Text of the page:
INplay 2012
Rollers of the Realm

By Ricky Lima - May 18th, 2012


Our own beloved roaming reporter Ricky Lima attended INplay 2012 and met with Tony Walsh from Phantom Compass.

Everybody loves pinball. Even if you want to convince yourself that you hate pinball for some silly reason, you still actually love it deep down in your soul. There’s something about a little ball bouncing around frantically making all types of lights flash on the board that’s very appealing. I’m drawn to simple and fun games like pinball but I’m also drawn to deeper experiences like RPG’s. That is why when I met with Phantom Compass’ Tony Walsh and talked to him about their new game, Rollers of the Realm, I was really excited to learn as much about it as I could.

Walsh describes the game as “a mash-up between classic arcade pinball and fantasy role playing games. It’s basically pinball meets Dungeons and Dragons.” I was hooked; but he continued to bring the goods: “It’s a single player game where you work your way through a multi-chaptered story line one scene at a time, and each scene in the story is a different pinball board. There’s all kinds of different pinball boards from town settings to wilderness, dungeons, and battlefields.” Looking at the game it’s clear that the integration of pinball goodness and RPG conventions have been blended expertly.

Some very amazing boards exist within this game.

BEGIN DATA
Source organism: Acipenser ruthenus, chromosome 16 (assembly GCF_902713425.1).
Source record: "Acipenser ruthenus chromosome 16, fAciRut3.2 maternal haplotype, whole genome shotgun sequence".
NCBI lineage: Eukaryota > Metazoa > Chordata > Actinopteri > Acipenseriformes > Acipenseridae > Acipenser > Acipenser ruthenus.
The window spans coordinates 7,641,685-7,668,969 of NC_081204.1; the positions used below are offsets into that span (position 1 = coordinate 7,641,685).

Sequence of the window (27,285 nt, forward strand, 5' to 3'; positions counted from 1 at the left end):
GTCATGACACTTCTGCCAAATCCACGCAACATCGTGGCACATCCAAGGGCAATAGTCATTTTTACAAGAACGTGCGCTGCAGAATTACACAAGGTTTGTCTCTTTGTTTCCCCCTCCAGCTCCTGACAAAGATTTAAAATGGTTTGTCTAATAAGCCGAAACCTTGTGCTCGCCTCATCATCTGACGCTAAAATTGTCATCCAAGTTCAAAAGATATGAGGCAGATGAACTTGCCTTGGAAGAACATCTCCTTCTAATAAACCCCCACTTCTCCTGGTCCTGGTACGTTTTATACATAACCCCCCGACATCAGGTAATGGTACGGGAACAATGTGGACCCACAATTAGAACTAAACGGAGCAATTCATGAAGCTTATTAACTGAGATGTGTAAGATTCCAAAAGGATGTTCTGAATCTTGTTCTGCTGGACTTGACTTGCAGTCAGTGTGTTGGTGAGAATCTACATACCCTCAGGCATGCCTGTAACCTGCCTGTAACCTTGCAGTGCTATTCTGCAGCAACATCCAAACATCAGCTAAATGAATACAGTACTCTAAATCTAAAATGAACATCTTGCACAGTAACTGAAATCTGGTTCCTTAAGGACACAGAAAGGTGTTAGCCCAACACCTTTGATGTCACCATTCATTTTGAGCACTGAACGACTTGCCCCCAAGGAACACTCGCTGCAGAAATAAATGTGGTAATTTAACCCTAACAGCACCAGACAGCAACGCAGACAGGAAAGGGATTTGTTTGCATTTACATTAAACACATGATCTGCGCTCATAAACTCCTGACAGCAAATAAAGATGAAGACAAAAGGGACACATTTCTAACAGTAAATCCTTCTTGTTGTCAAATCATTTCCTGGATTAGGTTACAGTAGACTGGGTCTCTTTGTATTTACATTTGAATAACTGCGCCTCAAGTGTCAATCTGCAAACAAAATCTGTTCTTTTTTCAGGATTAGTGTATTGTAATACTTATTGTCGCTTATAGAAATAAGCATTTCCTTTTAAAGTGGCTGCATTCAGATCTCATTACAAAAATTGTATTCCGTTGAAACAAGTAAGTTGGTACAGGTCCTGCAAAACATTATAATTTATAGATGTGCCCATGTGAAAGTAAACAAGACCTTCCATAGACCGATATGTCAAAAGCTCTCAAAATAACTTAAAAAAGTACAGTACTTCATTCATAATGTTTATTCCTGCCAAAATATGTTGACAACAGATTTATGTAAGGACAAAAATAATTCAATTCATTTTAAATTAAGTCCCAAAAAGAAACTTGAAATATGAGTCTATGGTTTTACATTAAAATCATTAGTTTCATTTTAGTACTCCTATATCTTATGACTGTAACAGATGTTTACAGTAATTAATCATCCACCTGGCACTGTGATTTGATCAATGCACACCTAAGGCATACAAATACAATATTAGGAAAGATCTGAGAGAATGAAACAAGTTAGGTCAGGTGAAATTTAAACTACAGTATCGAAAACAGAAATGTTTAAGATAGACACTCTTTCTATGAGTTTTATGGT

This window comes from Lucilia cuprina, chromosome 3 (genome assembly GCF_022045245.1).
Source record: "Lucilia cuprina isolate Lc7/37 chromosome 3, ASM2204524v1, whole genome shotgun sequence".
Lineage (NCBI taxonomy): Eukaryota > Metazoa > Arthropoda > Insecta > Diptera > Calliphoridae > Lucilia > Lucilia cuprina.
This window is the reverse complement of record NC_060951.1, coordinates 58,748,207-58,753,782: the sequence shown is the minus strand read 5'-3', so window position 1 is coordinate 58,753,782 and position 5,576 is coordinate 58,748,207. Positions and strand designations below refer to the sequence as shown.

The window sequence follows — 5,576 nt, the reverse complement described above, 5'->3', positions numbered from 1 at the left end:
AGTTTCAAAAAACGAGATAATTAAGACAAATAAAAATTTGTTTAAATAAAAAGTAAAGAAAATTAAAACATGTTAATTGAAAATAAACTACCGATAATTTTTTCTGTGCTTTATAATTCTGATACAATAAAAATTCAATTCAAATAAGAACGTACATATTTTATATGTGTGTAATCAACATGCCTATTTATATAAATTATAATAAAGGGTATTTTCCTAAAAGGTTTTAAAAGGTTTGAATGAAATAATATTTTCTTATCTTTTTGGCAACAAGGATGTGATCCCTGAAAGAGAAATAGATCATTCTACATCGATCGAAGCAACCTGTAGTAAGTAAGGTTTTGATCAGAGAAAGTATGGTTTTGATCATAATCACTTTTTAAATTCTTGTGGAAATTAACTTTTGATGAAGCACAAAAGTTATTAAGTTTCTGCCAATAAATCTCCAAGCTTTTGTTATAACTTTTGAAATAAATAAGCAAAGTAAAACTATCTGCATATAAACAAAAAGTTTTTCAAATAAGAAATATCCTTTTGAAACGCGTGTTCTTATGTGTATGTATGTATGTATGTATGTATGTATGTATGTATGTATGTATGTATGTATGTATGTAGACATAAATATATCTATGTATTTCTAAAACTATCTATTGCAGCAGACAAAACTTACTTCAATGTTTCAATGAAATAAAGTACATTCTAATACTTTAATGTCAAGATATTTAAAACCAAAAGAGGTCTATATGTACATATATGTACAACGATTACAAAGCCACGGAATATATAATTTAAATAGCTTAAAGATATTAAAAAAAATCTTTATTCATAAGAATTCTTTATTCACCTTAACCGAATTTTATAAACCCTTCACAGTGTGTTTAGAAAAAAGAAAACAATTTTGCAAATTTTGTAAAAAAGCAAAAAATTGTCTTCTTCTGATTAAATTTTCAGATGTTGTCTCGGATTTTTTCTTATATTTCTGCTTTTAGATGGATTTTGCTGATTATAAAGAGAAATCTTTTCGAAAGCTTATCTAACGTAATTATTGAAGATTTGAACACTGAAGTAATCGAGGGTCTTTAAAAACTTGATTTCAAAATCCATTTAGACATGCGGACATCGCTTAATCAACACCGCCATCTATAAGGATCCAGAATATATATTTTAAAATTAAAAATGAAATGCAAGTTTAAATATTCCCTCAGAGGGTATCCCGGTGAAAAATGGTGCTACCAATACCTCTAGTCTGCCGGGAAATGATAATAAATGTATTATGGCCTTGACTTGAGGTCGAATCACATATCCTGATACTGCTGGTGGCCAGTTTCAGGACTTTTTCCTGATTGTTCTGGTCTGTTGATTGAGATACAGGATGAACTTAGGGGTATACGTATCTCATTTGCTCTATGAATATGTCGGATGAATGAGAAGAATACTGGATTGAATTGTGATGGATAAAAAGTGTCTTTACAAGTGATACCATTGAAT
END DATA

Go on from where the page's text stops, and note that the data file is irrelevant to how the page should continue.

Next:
Walsh elaborates: “Some widgets in the game you’ll be familiar with: in standard pinball, there are the standard kickers and bumpers and then there are other weird things like black holes and rivers and all sorts of things like that. So we kind of integrate pinball ‘widgetry’ in with fantasy wizardry. Each character in the game is represented by a pinball so when they’re on the pinball playing field you get a character portrait and you’ve got the actual ball that’s them. Each character has different attributes like you would expect in an RPG as well. So some characters are bigger and heavier than others and some move differently. You can nudge the ball right or left and some characters have more tilt or less than others.”

“There are also special abilities,” Walsh continues, “that get charged up as you play. The way you charge up your special ability is by bouncing into different kickers and bumpers. There are certain areas that have more kickers and bumpers that you want to get them into so you can build up ‘mana'; because enemies will start to attack in many of the boards…sooner or later the bad guys will start to converge on your flippers. They will all start to walk out and certain ones will take stations up on the playing field and start to shoot arrows or throw swords at your flippers wearing them down. And -obviously- in a pinball game, the length of the flipper is actually important, so if they’re whittling your flippers down to a nub you’re eventually going to lose the game because you don’t have anything left to hit the ball with. What you can do is build up your ‘mana’, activate your special ability and kick ass. The orphan summons a dog, which becomes a multi-ball; there’s also a mage character who has a lightning field around her that electrocutes enemies when she passes by them. It’s very much combining elements from both genres in more than just a thematic way.”